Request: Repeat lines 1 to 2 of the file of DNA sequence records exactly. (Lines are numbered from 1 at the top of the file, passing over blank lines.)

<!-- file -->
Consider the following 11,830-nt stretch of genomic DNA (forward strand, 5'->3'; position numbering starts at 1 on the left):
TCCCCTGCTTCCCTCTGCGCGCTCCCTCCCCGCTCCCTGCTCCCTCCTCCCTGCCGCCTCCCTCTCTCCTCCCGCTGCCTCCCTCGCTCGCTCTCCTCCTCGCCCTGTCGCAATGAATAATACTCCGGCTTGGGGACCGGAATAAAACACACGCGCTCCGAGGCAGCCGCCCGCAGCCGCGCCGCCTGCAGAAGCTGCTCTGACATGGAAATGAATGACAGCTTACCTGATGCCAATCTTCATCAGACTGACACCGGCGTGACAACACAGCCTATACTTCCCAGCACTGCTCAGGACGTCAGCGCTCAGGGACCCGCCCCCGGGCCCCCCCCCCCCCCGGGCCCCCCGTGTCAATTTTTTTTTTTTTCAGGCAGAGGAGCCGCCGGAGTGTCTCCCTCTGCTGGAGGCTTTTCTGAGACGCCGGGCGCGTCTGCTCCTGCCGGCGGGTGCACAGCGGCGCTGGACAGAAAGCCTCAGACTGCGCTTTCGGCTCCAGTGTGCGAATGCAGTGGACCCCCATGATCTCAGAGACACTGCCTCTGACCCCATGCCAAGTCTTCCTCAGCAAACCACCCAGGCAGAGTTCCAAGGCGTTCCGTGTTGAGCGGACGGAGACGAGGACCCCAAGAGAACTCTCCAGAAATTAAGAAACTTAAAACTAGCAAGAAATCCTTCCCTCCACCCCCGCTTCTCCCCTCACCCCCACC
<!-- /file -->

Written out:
Consider the following 11,830-nt stretch of genomic DNA (forward strand, 5'->3'; position numbering starts at 1 on the left):
TCCCCTGCTTCCCTCTGCGCGCTCCCTCCCCGCTCCCTGCTCCCTCCTCCCTGCCGCCTCCCTCTCTCCTCCCGCTGCCTCCCTCGCTCGCTCTCCTCCTCGCCCTGTCGCAATGAATAATACTCCGGCTTGGGGACCGGAATAAAACACACGCGCTCCGAGGCAGCCGCCCGCAGCCGCGCCGCCTGCAGAAGCTGCTCTGACATGGAAATGAATGACAGCTTACCTGATGCCAATCTTCATCAGACTGACACCGGCGTGACAACACAGCCTATACTTCCCAGCACTGCTCAGGACGTCAGCGCTCAGGGACCCGCCCCCGGGCCCCCCCCCCCCCCGGGCCCCCCGTGTCAATTTTTTTTTTTTTCAGGCAGAGGAGCCGCCGGAGTGTCTCCCTCTGCTGGAGGCTTTTCTGAGACGCCGGGCGCGTCTGCTCCTGCCGGCGGGTGCACAGCGGCGCTGGACAGAAAGCCTCAGACTGCGCTTTCGGCTCCAGTGTGCGAATGCAGTGGACCCCCATGATCTCAGAGACACTGCCTCTGACCCCATGCCAAGTCTTCCTCAGCAAACCACCCAGGCAGAGTTCCAAGGCGTTCCGTGTTGAGCGGACGGAGACGAGGACCCCAAGAGAACTCTCCAGAAATTAAGAAACTTAAAACTAGCAAGAAATCCTTCCCTCCACCCCCGCTTCTCCCCTCACCCCCACC